Canadian Reynolds takes bronze; Americans Hochstein, Minor struggle.Posted by Lynn Rutherford
He didn’t have the free skate he wanted, but Patrick Chan hung on to defeat Yuzuru Hanyu and win his sixthSkate Canada title in Mississauga, Ontario on Saturday.
Skating to a lyrical composition by world pair champion Eric Radford, Canada’s three-time world champion opened with a spectacular quadruple toe loop-triple toe loop combination and superb triple axel.
After falling on a quadruple salchow – the first Chan has tried in competition – his jumps faded, with a poorly landed second triple axel and doubling of an intended triple-triple combination. Although he maintained a smooth, contemplative performance quality, his free skate score of 91.12 points was second to Hanyu’s. He ended with 266.95 points.
“Good opening, strong opening, I felt light and confident,” Chan said. “My goal was to at least rotate the quad sal, no matter how I felt going into it. Maybe I didn’t plan to be as tired, that’s one challenge when you add an another quad, experiencing the extra fatigue. So I started dying a little bit, the legs started getting heavier at the end of the program.”
Chan estimated his success on the jump as seven out of ten on a good day, and said his coach, Marina Zoueva, was careful to limit the number of quads he tried in his practices.
“Maybe it’s just the anticipation of the quad sal, knowing it’s coming, that got me today,” he said. “I do it in practice, I want to do it even more. Your breathing changes, your heartrate starts getting higher, so all those little things add up to making you more tired at the end.”
Chan was not the only skater to have problems with a new quad. Performing to “Hope and Legacy” by Joe Hisaishi, Hanyu fell on the opening quad loop, which was downgraded by the technical panel. But Japan’s Olympic champion landed a solid quad salchow, as well as a quad toe in his program’s second half, and showed his usual liquid grace and finely tuned sense of drama. He won the free with 183.41 points, and climbed from fourth place after the short to place second behind Chan for the second straight season.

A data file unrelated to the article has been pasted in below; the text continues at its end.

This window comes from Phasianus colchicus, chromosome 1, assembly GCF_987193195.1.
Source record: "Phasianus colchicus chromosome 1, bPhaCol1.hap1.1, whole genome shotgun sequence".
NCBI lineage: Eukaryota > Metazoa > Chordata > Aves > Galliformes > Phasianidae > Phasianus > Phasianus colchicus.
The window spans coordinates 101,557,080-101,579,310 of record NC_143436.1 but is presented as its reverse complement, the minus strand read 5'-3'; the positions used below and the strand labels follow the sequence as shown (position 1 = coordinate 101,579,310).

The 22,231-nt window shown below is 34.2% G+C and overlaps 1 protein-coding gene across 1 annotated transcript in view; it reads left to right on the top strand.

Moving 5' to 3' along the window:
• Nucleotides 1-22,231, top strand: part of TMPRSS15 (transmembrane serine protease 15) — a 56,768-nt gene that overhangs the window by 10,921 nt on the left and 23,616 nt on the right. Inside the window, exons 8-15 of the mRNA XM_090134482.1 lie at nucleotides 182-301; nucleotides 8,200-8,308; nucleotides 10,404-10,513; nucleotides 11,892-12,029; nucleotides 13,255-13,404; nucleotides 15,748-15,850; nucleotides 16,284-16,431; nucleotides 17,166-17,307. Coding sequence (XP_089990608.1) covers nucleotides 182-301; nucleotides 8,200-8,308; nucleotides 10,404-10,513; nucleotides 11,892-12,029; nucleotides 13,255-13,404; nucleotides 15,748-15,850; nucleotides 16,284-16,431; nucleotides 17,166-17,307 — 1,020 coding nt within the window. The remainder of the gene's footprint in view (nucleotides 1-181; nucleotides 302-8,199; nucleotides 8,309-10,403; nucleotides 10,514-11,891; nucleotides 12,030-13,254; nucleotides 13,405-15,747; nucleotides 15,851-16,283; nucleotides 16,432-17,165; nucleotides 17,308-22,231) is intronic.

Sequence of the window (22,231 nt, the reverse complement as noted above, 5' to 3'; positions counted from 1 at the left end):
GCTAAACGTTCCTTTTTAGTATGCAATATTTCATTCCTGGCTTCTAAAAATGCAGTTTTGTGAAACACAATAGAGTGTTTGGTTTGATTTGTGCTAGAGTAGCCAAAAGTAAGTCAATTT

“I was a little nervous, and I didn’t rotate the quad loop,” Hanyu said. “But I tried quad loop in both programs (at Skate Canada) and got really good experience for my next Grand Prix (NHK Trophy). I feel a little regret for my performance, but I am a little satisfied (about) my quad toe.”
Hanyu landed quad loops in his programs at the Autumn Classic International in Montreal, Quebec earlier this month, and has vowed to put them in his programs for the rest of the season. He attempted six quads at Skate Canada — loop and salchow in his short, and loop, toe and two salchows in his free skate — and cleanly landed two.
“I really practiced my free program a lot for this event,” Hanyu said through an interpreter. “However, as you know, I was not able to land in either program the quad loop, so I left points on the table, but those are things are have to work on.”
In 2013, Kevin Reynolds landed five quads to win the Four Continents Figure Skating Championships. Since then, Canada’s bronze medalist has suffered a seemingly endless series of boot problems and injuries. Last season, he was 11th at Four Continents and didn’t attain the minimum technical scores needed to compete at the 2016 World Figure Skating Championships.
Now, he’s on the rise again, landing three quads in a stately, dramatic program to the soundtrack of “Grand Piano,” as well as a triple axel and three other triples. His 176.39 point free skate gave him the bronze medal with 245.06 points.
“It’s been four years since I’ve been on the Grand Prix circuit, so to come back from my injuries in the awesome way I did, with two strong performances here, feels great,” Reynolds said.
Grant Hochstein, fourth in the U.S. and tenth in the world last season, placed eighth in the free skate and 11th overall. Three-time U.S. medalist Ross Miner was 12th.